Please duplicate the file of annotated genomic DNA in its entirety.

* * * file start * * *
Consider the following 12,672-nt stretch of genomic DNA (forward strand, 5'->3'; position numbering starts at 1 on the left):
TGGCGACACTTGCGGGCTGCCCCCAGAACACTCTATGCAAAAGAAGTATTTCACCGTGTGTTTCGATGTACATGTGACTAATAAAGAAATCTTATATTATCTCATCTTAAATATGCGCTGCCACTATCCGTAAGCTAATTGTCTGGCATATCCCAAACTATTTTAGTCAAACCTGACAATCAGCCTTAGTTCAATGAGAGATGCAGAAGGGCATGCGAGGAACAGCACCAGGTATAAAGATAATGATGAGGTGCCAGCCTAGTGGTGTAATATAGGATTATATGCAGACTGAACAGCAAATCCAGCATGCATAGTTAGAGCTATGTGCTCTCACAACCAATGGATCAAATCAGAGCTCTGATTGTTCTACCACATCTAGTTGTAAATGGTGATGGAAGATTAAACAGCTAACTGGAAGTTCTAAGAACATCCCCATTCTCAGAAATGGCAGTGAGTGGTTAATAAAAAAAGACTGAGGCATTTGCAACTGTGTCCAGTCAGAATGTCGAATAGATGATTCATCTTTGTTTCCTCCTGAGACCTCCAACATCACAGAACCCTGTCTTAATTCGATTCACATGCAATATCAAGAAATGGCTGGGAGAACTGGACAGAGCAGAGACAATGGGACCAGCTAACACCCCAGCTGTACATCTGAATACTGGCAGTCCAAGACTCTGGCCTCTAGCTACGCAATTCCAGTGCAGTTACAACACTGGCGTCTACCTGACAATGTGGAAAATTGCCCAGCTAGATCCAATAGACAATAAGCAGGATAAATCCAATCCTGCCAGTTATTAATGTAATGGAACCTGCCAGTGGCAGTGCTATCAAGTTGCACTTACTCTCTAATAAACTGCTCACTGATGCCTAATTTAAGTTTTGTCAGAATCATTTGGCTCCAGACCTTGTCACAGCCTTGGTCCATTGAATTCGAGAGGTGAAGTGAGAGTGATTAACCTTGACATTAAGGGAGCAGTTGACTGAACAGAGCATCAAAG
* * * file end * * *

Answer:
Consider the following 12,672-nt stretch of genomic DNA (forward strand, 5'->3'; position numbering starts at 1 on the left):
TGGCGACACTTGCGGGCTGCCCCCAGAACACTCTATGCAAAAGAAGTATTTCACCGTGTGTTTCGATGTACATGTGACTAATAAAGAAATCTTATATTATCTCATCTTAAATATGCGCTGCCACTATCCGTAAGCTAATTGTCTGGCATATCCCAAACTATTTTAGTCAAACCTGACAATCAGCCTTAGTTCAATGAGAGATGCAGAAGGGCATGCGAGGAACAGCACCAGGTATAAAGATAATGATGAGGTGCCAGCCTAGTGGTGTAATATAGGATTATATGCAGACTGAACAGCAAATCCAGCATGCATAGTTAGAGCTATGTGCTCTCACAACCAATGGATCAAATCAGAGCTCTGATTGTTCTACCACATCTAGTTGTAAATGGTGATGGAAGATTAAACAGCTAACTGGAAGTTCTAAGAACATCCCCATTCTCAGAAATGGCAGTGAGTGGTTAATAAAAAAAGACTGAGGCATTTGCAACTGTGTCCAGTCAGAATGTCGAATAGATGATTCATCTTTGTTTCCTCCTGAGACCTCCAACATCACAGAACCCTGTCTTAATTCGATTCACATGCAATATCAAGAAATGGCTGGGAGAACTGGACAGAGCAGAGACAATGGGACCAGCTAACACCCCAGCTGTACATCTGAATACTGGCAGTCCAAGACTCTGGCCTCTAGCTACGCAATTCCAGTGCAGTTACAACACTGGCGTCTACCTGACAATGTGGAAAATTGCCCAGCTAGATCCAATAGACAATAAGCAGGATAAATCCAATCCTGCCAGTTATTAATGTAATGGAACCTGCCAGTGGCAGTGCTATCAAGTTGCACTTACTCTCTAATAAACTGCTCACTGATGCCTAATTTAAGTTTTGTCAGAATCATTTGGCTCCAGACCTTGTCACAGCCTTGGTCCATTGAATTCGAGAGGTGAAGTGAGAGTGATTAACCTTGACATTAAGGGAGCAGTTGACTGAACAGAGCATCAAAG